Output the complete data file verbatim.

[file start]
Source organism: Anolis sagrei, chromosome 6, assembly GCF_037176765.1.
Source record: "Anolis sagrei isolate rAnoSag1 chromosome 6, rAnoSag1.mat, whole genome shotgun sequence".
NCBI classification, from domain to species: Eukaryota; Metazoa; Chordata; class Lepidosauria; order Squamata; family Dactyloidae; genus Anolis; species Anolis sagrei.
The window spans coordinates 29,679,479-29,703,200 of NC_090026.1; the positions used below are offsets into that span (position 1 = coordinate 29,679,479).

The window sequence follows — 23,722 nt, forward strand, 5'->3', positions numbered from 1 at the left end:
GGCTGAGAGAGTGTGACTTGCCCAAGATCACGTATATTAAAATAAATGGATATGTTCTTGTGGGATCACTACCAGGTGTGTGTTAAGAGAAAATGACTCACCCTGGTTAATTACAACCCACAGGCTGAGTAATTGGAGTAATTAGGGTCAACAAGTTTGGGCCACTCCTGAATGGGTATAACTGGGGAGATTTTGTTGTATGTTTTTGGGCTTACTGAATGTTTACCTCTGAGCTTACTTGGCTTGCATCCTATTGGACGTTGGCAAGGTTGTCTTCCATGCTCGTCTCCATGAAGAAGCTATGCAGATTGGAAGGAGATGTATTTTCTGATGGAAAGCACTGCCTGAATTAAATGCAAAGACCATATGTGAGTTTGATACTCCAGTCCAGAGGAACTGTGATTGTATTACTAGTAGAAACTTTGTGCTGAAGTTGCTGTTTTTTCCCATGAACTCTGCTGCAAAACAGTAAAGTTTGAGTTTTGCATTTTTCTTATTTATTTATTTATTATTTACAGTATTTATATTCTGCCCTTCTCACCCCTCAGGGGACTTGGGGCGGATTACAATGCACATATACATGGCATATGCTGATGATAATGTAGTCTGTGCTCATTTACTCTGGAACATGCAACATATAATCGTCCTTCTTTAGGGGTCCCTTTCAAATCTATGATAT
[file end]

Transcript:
Source organism: Anolis sagrei, chromosome 6, assembly GCF_037176765.1.
Source record: "Anolis sagrei isolate rAnoSag1 chromosome 6, rAnoSag1.mat, whole genome shotgun sequence".
NCBI classification, from domain to species: Eukaryota; Metazoa; Chordata; class Lepidosauria; order Squamata; family Dactyloidae; genus Anolis; species Anolis sagrei.
The window spans coordinates 29,679,479-29,703,200 of NC_090026.1; the positions used below are offsets into that span (position 1 = coordinate 29,679,479).

The window sequence follows — 23,722 nt, forward strand, 5'->3', positions numbered from 1 at the left end:
GGCTGAGAGAGTGTGACTTGCCCAAGATCACGTATATTAAAATAAATGGATATGTTCTTGTGGGATCACTACCAGGTGTGTGTTAAGAGAAAATGACTCACCCTGGTTAATTACAACCCACAGGCTGAGTAATTGGAGTAATTAGGGTCAACAAGTTTGGGCCACTCCTGAATGGGTATAACTGGGGAGATTTTGTTGTATGTTTTTGGGCTTACTGAATGTTTACCTCTGAGCTTACTTGGCTTGCATCCTATTGGACGTTGGCAAGGTTGTCTTCCATGCTCGTCTCCATGAAGAAGCTATGCAGATTGGAAGGAGATGTATTTTCTGATGGAAAGCACTGCCTGAATTAAATGCAAAGACCATATGTGAGTTTGATACTCCAGTCCAGAGGAACTGTGATTGTATTACTAGTAGAAACTTTGTGCTGAAGTTGCTGTTTTTTCCCATGAACTCTGCTGCAAAACAGTAAAGTTTGAGTTTTGCATTTTTCTTATTTATTTATTTATTATTTACAGTATTTATATTCTGCCCTTCTCACCCCTCAGGGGACTTGGGGCGGATTACAATGCACATATACATGGCATATGCTGATGATAATGTAGTCTGTGCTCATTTACTCTGGAACATGCAACATATAATCGTCCTTCTTTAGGGGTCCCTTTCAAATCTATGATAT